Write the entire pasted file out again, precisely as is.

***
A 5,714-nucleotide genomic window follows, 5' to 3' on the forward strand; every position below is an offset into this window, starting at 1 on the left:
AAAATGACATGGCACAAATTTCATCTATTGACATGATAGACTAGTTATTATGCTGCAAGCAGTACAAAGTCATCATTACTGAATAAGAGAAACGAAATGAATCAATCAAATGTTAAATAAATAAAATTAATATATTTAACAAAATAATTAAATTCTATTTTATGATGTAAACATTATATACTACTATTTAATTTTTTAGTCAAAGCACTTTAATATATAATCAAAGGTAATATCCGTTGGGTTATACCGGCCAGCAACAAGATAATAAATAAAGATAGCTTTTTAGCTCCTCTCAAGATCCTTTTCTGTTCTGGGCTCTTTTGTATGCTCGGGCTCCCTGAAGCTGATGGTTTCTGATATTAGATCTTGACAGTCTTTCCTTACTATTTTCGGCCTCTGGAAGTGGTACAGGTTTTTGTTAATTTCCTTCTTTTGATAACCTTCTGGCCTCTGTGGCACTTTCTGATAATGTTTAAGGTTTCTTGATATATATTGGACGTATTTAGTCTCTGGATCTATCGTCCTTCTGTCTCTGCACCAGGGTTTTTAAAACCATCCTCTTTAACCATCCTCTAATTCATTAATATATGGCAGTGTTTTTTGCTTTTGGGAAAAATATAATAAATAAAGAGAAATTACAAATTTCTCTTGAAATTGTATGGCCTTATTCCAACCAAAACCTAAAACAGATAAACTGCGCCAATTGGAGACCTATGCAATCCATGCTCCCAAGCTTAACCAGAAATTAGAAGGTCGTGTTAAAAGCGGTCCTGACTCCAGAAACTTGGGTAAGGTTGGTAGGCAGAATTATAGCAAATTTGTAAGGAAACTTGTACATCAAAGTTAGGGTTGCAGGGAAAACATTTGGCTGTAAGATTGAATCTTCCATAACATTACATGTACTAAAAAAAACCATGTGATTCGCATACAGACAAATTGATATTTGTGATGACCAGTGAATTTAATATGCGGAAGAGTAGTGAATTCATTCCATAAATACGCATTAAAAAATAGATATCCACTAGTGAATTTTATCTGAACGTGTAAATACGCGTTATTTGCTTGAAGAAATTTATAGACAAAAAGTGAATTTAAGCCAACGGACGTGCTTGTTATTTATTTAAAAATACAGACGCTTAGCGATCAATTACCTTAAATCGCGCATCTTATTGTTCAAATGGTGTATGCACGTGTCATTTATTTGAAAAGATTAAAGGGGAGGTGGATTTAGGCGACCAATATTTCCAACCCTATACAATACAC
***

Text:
A 5,714-nucleotide genomic window follows, 5' to 3' on the forward strand; every position below is an offset into this window, starting at 1 on the left:
AAAATGACATGGCACAAATTTCATCTATTGACATGATAGACTAGTTATTATGCTGCAAGCAGTACAAAGTCATCATTACTGAATAAGAGAAACGAAATGAATCAATCAAATGTTAAATAAATAAAATTAATATATTTAACAAAATAATTAAATTCTATTTTATGATGTAAACATTATATACTACTATTTAATTTTTTAGTCAAAGCACTTTAATATATAATCAAAGGTAATATCCGTTGGGTTATACCGGCCAGCAACAAGATAATAAATAAAGATAGCTTTTTAGCTCCTCTCAAGATCCTTTTCTGTTCTGGGCTCTTTTGTATGCTCGGGCTCCCTGAAGCTGATGGTTTCTGATATTAGATCTTGACAGTCTTTCCTTACTATTTTCGGCCTCTGGAAGTGGTACAGGTTTTTGTTAATTTCCTTCTTTTGATAACCTTCTGGCCTCTGTGGCACTTTCTGATAATGTTTAAGGTTTCTTGATATATATTGGACGTATTTAGTCTCTGGATCTATCGTCCTTCTGTCTCTGCACCAGGGTTTTTAAAACCATCCTCTTTAACCATCCTCTAATTCATTAATATATGGCAGTGTTTTTTGCTTTTGGGAAAAATATAATAAATAAAGAGAAATTACAAATTTCTCTTGAAATTGTATGGCCTTATTCCAACCAAAACCTAAAACAGATAAACTGCGCCAATTGGAGACCTATGCAATCCATGCTCCCAAGCTTAACCAGAAATTAGAAGGTCGTGTTAAAAGCGGTCCTGACTCCAGAAACTTGGGTAAGGTTGGTAGGCAGAATTATAGCAAATTTGTAAGGAAACTTGTACATCAAAGTTAGGGTTGCAGGGAAAACATTTGGCTGTAAGATTGAATCTTCCATAACATTACATGTACTAAAAAAAACCATGTGATTCGCATACAGACAAATTGATATTTGTGATGACCAGTGAATTTAATATGCGGAAGAGTAGTGAATTCATTCCATAAATACGCATTAAAAAATAGATATCCACTAGTGAATTTTATCTGAACGTGTAAATACGCGTTATTTGCTTGAAGAAATTTATAGACAAAAAGTGAATTTAAGCCAACGGACGTGCTTGTTATTTATTTAAAAATACAGACGCTTAGCGATCAATTACCTTAAATCGCGCATCTTATTGTTCAAATGGTGTATGCACGTGTCATTTATTTGAAAAGATTAAAGGGGAGGTGGATTTAGGCGACCAATATTTCCAACCCTATACAATACAC